Published on May 30th, 2017 | by James Simpson0
Electric Or Diesel? That Is The Question
Electric cars have gone from a gimmick to a legitimate option quickly over recent years. Before, they ran so slowly, and for such short distances, that they weren’t a viable alternative. Now, every major manufacturer, from Kia to General Motors and Nissan, want in on the action, and it’s easy to see why. The technology is really hotting up, and with a push away from international oil markets and towards domestic electricity options, the electric car is getting the political backing it needs to. So here is it: you’re looking for a new car, you’ve heard all the good things about electric vehicles, but you’re not convinced, so how do you go about choosing between electric or diesel?
First up, you have to actually buy the car. Both are available on finance, so that’s not a point of contention, but the cost of the car will differ. While technology is still new, upfront the electric car is going to cost more than the diesel, and most likely be smaller. But it doesn’t stop there. The electric car is exempt from congestion charge in London, so if you’re regularly driving around the centre of the capital, you might find the difference worthwhile. They’re even currently exempt from road tax.
The difference in power efficiency between diesel and electric is significant. Electric energy turns around 60% of its stored energy into power at the wheels, whereas diesel turns only around 20%. That’s not a small difference! So you plug into an AELs electric vehicle charging station, how much can you expect to get out of it? They will take a few hours to charge – not quite the same as rocking up at the petrol station and filling the car – but you should get around 120 to 150 miles from one single charge. But for around only £3, or 2p per mile, that seems well worth the wait.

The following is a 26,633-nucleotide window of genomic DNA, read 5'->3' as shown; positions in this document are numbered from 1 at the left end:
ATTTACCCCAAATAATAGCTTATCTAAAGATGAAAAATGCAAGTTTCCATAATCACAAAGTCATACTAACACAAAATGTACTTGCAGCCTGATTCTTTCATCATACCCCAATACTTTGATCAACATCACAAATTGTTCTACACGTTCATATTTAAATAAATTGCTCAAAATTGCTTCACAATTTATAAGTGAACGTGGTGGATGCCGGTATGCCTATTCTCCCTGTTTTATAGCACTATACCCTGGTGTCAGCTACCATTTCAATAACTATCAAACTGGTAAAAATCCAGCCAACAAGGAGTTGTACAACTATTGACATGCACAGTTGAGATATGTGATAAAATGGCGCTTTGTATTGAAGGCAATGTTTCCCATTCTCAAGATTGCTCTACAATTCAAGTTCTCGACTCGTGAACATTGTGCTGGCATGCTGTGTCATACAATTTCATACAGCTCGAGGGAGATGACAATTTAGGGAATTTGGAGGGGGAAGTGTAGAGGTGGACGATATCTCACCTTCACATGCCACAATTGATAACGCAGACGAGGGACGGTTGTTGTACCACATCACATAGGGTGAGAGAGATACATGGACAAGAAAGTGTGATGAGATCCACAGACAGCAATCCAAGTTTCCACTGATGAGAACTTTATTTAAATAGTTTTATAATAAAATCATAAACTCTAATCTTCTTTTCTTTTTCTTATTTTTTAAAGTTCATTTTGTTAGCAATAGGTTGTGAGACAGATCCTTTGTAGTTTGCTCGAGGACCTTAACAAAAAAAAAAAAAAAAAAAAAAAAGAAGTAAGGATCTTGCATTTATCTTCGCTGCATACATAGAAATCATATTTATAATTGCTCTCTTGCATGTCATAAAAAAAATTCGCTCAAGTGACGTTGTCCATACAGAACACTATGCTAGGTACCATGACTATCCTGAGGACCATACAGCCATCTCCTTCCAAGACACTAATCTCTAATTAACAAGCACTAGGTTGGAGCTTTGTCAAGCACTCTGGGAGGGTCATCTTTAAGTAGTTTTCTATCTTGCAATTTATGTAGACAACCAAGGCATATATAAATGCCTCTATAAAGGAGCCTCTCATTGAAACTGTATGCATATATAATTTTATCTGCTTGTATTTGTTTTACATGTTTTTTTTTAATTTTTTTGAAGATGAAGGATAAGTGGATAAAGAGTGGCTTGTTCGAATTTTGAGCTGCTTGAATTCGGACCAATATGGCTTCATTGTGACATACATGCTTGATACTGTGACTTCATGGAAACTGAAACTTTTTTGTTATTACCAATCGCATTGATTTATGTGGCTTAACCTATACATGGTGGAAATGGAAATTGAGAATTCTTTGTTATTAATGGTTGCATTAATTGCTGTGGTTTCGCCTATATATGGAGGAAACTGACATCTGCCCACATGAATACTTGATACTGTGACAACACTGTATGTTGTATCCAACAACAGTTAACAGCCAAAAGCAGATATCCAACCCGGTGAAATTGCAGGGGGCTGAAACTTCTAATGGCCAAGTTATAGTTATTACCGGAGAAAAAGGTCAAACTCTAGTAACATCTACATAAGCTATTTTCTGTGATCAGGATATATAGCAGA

If you’re a fan of the deep, growl of an engine, chances are the electric is not going to be for you. If, on the other hand, you want to feel as light as a fairy, like you’re floating rather than driving, and have literally no engine noise to compete with, the electric car is the one for you.
The political pressure to move away from diesel and towards electric is obviously not the only global incentive. The green alternative is a big draw for many, as we all become increasingly aware of our carbon footprints and our impact on the environment. Obviously, the creation of electricity is not entirely green yet, although the government move towards nuclear, hydro, and wind power could make electric cars completely emission-free in the not-too-distant future. The truth of the matter is, even though electricity is not entirely green, the reduced exhaust pipe emissions make it a feel-good alternative.
While the upfront cost of electric cars is significantly higher than that of diesel, running costs and efficiency make it a viable alternative in the current market.